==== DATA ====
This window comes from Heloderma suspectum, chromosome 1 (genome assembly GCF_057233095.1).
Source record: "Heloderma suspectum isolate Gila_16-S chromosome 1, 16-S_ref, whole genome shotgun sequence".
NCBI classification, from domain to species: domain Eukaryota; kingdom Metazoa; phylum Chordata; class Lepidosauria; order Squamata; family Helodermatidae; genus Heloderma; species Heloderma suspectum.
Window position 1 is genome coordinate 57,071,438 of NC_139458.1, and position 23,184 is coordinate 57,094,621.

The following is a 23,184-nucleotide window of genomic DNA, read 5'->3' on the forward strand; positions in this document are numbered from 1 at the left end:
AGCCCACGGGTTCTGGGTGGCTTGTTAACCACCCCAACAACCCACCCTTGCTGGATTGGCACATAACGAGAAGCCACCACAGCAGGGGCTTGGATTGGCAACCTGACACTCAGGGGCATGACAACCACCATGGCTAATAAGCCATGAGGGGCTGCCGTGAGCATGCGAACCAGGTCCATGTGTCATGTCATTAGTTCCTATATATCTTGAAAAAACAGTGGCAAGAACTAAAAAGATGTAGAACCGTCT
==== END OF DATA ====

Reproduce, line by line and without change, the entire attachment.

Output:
This window comes from Heloderma suspectum, chromosome 1 (genome assembly GCF_057233095.1).
Source record: "Heloderma suspectum isolate Gila_16-S chromosome 1, 16-S_ref, whole genome shotgun sequence".
NCBI classification, from domain to species: domain Eukaryota; kingdom Metazoa; phylum Chordata; class Lepidosauria; order Squamata; family Helodermatidae; genus Heloderma; species Heloderma suspectum.
Window position 1 is genome coordinate 57,071,438 of NC_139458.1, and position 23,184 is coordinate 57,094,621.

The following is a 23,184-nucleotide window of genomic DNA, read 5'->3' on the forward strand; positions in this document are numbered from 1 at the left end:
AGCCCACGGGTTCTGGGTGGCTTGTTAACCACCCCAACAACCCACCCTTGCTGGATTGGCACATAACGAGAAGCCACCACAGCAGGGGCTTGGATTGGCAACCTGACACTCAGGGGCATGACAACCACCATGGCTAATAAGCCATGAGGGGCTGCCGTGAGCATGCGAACCAGGTCCATGTGTCATGTCATTAGTTCCTATATATCTTGAAAAAACAGTGGCAAGAACTAAAAAGATGTAGAACCGTCT